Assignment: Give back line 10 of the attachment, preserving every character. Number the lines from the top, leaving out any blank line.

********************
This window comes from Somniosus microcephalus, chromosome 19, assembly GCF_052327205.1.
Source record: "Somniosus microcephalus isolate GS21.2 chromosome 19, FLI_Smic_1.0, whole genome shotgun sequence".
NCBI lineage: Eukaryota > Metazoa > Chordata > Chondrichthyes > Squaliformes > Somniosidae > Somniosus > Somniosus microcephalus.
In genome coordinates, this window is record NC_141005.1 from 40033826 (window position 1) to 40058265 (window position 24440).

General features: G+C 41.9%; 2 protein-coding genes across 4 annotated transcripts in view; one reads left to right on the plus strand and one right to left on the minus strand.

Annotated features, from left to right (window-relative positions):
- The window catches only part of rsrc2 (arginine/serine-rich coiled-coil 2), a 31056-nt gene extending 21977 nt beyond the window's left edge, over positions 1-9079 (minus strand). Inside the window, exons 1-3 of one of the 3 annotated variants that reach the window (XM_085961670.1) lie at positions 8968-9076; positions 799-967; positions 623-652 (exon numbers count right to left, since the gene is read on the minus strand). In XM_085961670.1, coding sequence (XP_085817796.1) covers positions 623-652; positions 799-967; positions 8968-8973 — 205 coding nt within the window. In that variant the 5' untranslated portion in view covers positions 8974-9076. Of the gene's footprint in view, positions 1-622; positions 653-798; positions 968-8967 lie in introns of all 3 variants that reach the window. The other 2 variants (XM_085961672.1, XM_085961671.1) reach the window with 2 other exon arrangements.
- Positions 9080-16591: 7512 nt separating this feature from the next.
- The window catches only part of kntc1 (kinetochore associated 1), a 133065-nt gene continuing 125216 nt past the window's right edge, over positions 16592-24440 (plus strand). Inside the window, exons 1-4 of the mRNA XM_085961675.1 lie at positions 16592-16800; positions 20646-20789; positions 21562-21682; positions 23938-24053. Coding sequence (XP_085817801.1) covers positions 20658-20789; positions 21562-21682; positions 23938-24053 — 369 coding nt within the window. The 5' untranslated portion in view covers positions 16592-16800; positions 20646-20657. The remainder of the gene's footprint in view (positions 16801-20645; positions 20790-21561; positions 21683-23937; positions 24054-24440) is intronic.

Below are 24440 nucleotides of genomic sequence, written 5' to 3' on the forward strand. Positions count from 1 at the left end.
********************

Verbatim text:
Below are 24440 nucleotides of genomic sequence, written 5' to 3' on the forward strand. Positions count from 1 at the left end.